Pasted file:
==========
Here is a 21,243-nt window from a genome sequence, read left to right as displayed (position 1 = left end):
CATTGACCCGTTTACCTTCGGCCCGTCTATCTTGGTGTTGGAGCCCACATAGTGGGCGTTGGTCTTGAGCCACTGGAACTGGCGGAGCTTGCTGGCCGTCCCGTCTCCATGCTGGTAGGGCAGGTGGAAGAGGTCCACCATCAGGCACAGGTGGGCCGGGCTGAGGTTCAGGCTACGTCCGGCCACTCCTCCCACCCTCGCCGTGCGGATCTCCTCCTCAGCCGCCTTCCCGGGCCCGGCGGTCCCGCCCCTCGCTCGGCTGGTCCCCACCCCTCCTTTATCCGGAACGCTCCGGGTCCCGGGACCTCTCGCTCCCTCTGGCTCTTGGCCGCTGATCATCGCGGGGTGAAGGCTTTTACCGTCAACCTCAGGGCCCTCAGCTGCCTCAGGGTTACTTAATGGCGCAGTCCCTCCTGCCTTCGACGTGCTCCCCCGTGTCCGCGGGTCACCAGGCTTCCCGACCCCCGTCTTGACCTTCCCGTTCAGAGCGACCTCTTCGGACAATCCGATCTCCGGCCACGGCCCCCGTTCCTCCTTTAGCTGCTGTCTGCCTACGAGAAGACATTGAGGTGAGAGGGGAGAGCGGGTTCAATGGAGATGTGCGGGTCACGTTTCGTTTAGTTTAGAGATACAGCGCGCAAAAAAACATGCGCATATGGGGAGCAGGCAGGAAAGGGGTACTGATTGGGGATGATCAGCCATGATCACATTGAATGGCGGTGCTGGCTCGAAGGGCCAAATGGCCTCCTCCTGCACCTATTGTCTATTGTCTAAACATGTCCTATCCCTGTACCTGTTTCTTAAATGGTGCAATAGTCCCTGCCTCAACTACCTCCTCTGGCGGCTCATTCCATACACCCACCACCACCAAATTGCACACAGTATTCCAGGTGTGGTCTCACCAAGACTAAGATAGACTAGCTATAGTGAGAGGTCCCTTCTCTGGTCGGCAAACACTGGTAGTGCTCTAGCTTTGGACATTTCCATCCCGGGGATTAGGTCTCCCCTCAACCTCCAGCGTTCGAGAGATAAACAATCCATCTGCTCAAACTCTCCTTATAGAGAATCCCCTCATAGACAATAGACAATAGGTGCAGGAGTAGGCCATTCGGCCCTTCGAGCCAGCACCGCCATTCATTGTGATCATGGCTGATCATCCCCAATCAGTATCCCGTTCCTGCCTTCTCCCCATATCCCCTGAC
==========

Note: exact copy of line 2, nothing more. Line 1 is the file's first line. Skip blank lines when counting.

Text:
CATTGACCCGTTTACCTTCGGCCCGTCTATCTTGGTGTTGGAGCCCACATAGTGGGCGTTGGTCTTGAGCCACTGGAACTGGCGGAGCTTGCTGGCCGTCCCGTCTCCATGCTGGTAGGGCAGGTGGAAGAGGTCCACCATCAGGCACAGGTGGGCCGGGCTGAGGTTCAGGCTACGTCCGGCCACTCCTCCCACCCTCGCCGTGCGGATCTCCTCCTCAGCCGCCTTCCCGGGCCCGGCGGTCCCGCCCCTCGCTCGGCTGGTCCCCACCCCTCCTTTATCCGGAACGCTCCGGGTCCCGGGACCTCTCGCTCCCTCTGGCTCTTGGCCGCTGATCATCGCGGGGTGAAGGCTTTTACCGTCAACCTCAGGGCCCTCAGCTGCCTCAGGGTTACTTAATGGCGCAGTCCCTCCTGCCTTCGACGTGCTCCCCCGTGTCCGCGGGTCACCAGGCTTCCCGACCCCCGTCTTGACCTTCCCGTTCAGAGCGACCTCTTCGGACAATCCGATCTCCGGCCACGGCCCCCGTTCCTCCTTTAGCTGCTGTCTGCCTACGAGAAGACATTGAGGTGAGAGGGGAGAGCGGGTTCAATGGAGATGTGCGGGTCACGTTTCGTTTAGTTTAGAGATACAGCGCGCAAAAAAACATGCGCATATGGGGAGCAGGCAGGAAAGGGGTACTGATTGGGGATGATCAGCCATGATCACATTGAATGGCGGTGCTGGCTCGAAGGGCCAAATGGCCTCCTCCTGCACCTATTGTCTATTGTCTAAACATGTCCTATCCCTGTACCTGTTTCTTAAATGGTGCAATAGTCCCTGCCTCAACTACCTCCTCTGGCGGCTCATTCCATACACCCACCACCACCAAATTGCACACAGTATTCCAGGTGTGGTCTCACCAAGACTAAGATAGACTAGCTATAGTGAGAGGTCCCTTCTCTGGTCGGCAAACACTGGTAGTGCTCTAGCTTTGGACATTTCCATCCCGGGGATTAGGTCTCCCCTCAACCTCCAGCGTTCGAGAGATAAACAATCCATCTGCTCAAACTCTCCTTATAGAGAATCCCCTCATAGACAATAGACAATAGGTGCAGGAGTAGGCCATTCGGCCCTTCGAGCCAGCACCGCCATTCATTGTGATCATGGCTGATCATCCCCAATCAGTATCCCGTTCCTGCCTTCTCCCCATATCCCCTGAC